Small Things Like These – book review

Small Things like These, by Claire Keegan

The Magdalen laundries, tool of the Catholic Church and Irish state, was closed down in 1996, to abject disgrace. In 2013 the Irish government gave a much belated apology to the women who had suffered in these prisons of forced labour. Women who had ‘fallen’ and needed to be removed from society. Some thirty thousand women are estimated to have been incarcerated, their babies adopted out. A shocking number of babies died.

Fallen. That word. Young women ‘fell’ pregnant. Their fault for being a bit clumsy, tripping up because they weren’t paying attention.

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Kāwai – book review

Kawai, by Monty Soutar

We seem to have been waiting such a long time for this book. Kāwai is truly groundbreaking and I hope that it clears the way for more stories in this historical and cultural setting. So what’s the big deal with Kāwai and why has it been so phenomenally successful?

Firstly, no one has published such an epic saga of Māori life before, and the timing now is impeccable. It seems Soutar has been coming all his life to be writing this story now (for such a time as this), when not only does he have the necessary contacts and learning and experience, but there is an audience with a huge appetite for stories and discussions of our history and people. Just look at how the bestsellers lists over the past three or four years have been dominated by things Māori. We’re open and primed for a big, readable Māori story that would have been unthinkable twenty, even ten years ago. And here it is and it’s fascinating.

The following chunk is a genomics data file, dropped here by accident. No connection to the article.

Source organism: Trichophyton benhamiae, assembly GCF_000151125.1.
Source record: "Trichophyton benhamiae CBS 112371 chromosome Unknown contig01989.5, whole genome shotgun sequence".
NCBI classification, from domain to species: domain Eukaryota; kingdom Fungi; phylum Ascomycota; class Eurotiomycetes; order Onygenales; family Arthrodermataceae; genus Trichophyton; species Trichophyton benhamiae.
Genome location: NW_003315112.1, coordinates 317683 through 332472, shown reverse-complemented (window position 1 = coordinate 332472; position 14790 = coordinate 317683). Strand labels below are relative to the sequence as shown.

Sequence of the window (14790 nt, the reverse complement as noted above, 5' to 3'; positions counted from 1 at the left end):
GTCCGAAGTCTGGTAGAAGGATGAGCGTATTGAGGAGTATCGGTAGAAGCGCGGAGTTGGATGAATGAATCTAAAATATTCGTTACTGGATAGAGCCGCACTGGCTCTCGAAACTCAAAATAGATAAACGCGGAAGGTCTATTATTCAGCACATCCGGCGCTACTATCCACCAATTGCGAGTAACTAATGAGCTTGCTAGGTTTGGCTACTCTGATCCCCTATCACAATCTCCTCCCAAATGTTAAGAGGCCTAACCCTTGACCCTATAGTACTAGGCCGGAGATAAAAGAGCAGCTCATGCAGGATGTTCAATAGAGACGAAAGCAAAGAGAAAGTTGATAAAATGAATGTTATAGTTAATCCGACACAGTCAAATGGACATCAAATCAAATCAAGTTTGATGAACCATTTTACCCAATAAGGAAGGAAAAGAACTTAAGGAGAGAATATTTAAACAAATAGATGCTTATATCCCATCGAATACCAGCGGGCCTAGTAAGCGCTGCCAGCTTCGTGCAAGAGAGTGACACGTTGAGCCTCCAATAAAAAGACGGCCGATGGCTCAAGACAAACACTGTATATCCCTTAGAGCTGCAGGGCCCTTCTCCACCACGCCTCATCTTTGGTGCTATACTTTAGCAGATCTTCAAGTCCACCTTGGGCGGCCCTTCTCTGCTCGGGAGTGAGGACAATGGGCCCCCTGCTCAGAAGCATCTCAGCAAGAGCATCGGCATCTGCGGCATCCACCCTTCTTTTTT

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The Axeman’s Carnival – book review

The Axeman’s Carnival by Catherine Chidgey

Last book of the year and an absolute favourite. I devoured this in a couple of long sessions after Christmas and it’s a splendid read, just perfect to take on holiday (or mooch in the hammock at home ignoring things, as I did). I hand on heart recommend this to anyone. It’s such a great yarn. Very rural kiwi.

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Demon Copperhead – book review

Demon Copperhead, by Barbara Kingsolver

Yes, yes, yes. Can Barbra Kingsolver write yet another ground-breakingly brilliant novel? Can this intellectual powerhouse of a woman, at 67, write convincingly as a troubled, drug addled, abused orphaned boy? And finally: how on earth does she do this – is she a shape-shifter? As to the question: do you have to read David Copperfield first to understand Demon Copperhead? The answer is no. The book stands on its own, the nod to Dickens a realisation that the societal blindness of 170 years ago hasn’t changed. The bottom of the pile still stinks.

Hillbillies. They’re a bit of a joke, surely? It’s an historical term for unsophisticated, rural folk who live in the boondocks and marry their cousins. This story takes us there, into the hills of Lee County, Virginia, to the deprivations of trailer-life poverty and a boy, Damon, growing up hungry in a fully dysfunctional life. They try to own the word “hillbilly” but it still owns them.

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Through the Lonesome Dark–book review

Through the Lonseome Dark, by Paddy Richardson

It’s the early 1900s and Pansy is living poor on the West Coast in Blackball, which apparently is a charming town these days. Pansy’s a smart kid. Smarter than her pa. Today you’d hope this would be a positive thing and she would be given every opportunity to make use of her talents, to be educated and offered the chances that would help a small town girl rise to fulfill her potential. You’d hope that someone would notice the bruising on her face and not turn away.

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The Fish – book review

The Fish, by Lloyd Jones